The Victorian Novel
During the Victorian Age there was for the first time a communion between writes and their readers. In this period the novel became the most popular form of literature. The novelists felt they had a moral and social responsibility to fulfil, they aimed at reflecting the social changes that had been in progress for a long time.
This depicted society as they saw it, they denounced the evils of society but their criticism was not radical, it just aimed at making readers aware of social injustices.
A great number of novels published were written by women. It is possible to divide Victorian novels:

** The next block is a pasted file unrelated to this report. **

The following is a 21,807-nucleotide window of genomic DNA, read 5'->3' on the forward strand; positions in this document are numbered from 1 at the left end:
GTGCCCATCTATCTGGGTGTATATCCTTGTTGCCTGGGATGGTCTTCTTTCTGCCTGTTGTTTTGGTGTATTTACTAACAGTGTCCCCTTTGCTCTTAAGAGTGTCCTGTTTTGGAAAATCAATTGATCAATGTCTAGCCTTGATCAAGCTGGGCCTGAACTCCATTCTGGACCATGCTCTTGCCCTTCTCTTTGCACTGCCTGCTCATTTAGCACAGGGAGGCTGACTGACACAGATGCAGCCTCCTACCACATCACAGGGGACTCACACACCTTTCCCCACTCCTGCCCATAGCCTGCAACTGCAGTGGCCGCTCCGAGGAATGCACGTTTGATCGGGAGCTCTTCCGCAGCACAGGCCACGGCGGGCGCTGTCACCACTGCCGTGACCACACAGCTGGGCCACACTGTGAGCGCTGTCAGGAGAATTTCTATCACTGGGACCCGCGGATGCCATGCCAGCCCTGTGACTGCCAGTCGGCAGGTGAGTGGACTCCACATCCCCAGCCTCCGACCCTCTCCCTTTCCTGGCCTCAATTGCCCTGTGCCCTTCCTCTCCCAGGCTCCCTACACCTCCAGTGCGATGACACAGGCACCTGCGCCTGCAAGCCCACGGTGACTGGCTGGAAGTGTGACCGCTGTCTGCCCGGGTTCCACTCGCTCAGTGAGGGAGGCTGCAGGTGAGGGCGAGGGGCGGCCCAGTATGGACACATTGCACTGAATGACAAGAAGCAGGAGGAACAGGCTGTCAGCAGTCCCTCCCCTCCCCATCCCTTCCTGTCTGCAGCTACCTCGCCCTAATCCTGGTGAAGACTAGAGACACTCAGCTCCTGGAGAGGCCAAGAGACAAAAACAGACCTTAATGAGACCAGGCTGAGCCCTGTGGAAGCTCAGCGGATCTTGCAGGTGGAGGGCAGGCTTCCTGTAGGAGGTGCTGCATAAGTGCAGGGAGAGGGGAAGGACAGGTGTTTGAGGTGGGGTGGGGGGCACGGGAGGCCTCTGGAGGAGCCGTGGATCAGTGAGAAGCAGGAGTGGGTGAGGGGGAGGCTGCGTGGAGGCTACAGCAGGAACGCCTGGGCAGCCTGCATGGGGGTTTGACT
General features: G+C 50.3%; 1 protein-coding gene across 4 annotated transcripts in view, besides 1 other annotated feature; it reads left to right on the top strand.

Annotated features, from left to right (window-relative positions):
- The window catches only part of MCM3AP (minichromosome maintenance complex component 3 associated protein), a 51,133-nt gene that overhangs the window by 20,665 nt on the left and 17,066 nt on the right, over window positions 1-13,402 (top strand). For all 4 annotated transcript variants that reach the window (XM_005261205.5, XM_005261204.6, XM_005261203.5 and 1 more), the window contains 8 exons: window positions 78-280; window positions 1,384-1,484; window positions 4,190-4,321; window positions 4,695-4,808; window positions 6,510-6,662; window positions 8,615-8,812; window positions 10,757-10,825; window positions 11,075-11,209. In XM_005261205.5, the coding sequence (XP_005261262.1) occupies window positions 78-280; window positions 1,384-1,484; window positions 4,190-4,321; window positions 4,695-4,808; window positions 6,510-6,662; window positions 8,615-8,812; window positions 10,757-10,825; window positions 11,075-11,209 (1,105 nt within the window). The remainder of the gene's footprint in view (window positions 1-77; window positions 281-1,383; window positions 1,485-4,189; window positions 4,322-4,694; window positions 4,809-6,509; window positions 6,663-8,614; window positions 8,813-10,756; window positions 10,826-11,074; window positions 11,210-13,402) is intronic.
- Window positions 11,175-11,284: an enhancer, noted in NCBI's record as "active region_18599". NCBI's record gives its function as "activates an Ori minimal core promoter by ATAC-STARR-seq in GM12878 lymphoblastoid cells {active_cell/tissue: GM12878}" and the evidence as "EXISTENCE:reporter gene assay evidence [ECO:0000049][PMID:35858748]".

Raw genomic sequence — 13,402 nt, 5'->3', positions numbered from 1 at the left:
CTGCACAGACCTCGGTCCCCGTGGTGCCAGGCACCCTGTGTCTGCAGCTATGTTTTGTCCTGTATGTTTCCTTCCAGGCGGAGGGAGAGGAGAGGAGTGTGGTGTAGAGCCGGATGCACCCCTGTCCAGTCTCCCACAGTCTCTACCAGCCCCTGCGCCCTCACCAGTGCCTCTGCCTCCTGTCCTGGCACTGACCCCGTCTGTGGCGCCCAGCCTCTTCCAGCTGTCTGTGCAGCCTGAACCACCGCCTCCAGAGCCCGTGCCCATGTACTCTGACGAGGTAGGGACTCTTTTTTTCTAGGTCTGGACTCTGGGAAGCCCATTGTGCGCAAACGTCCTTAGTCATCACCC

- Early-Victorian novel: dealt with social and humanitarian themes and expressed the ideas of the age. The main representative was Charles Dickens;
- Mid-Victorian novel: linked to the persistence of the Romanic and Gothic tradition. The main representative were the Bronte sisters and Robert L. Stevenson;
- Late-Victorian novel: nearer to the European development of naturalism. The main representative were Thomas Hardy and Oscar Wilde.
The most common features:
- omniscient narrator;
- the setting is the city because it is the main symbol of the industrial civilization;
- the plot is long and often complicated by sub-plots;
- Victorian writers concentrated on the creation of characters and achieved deeper analysis of the characters’ inner life;
- retribution and punishment were to be found in the final chapter.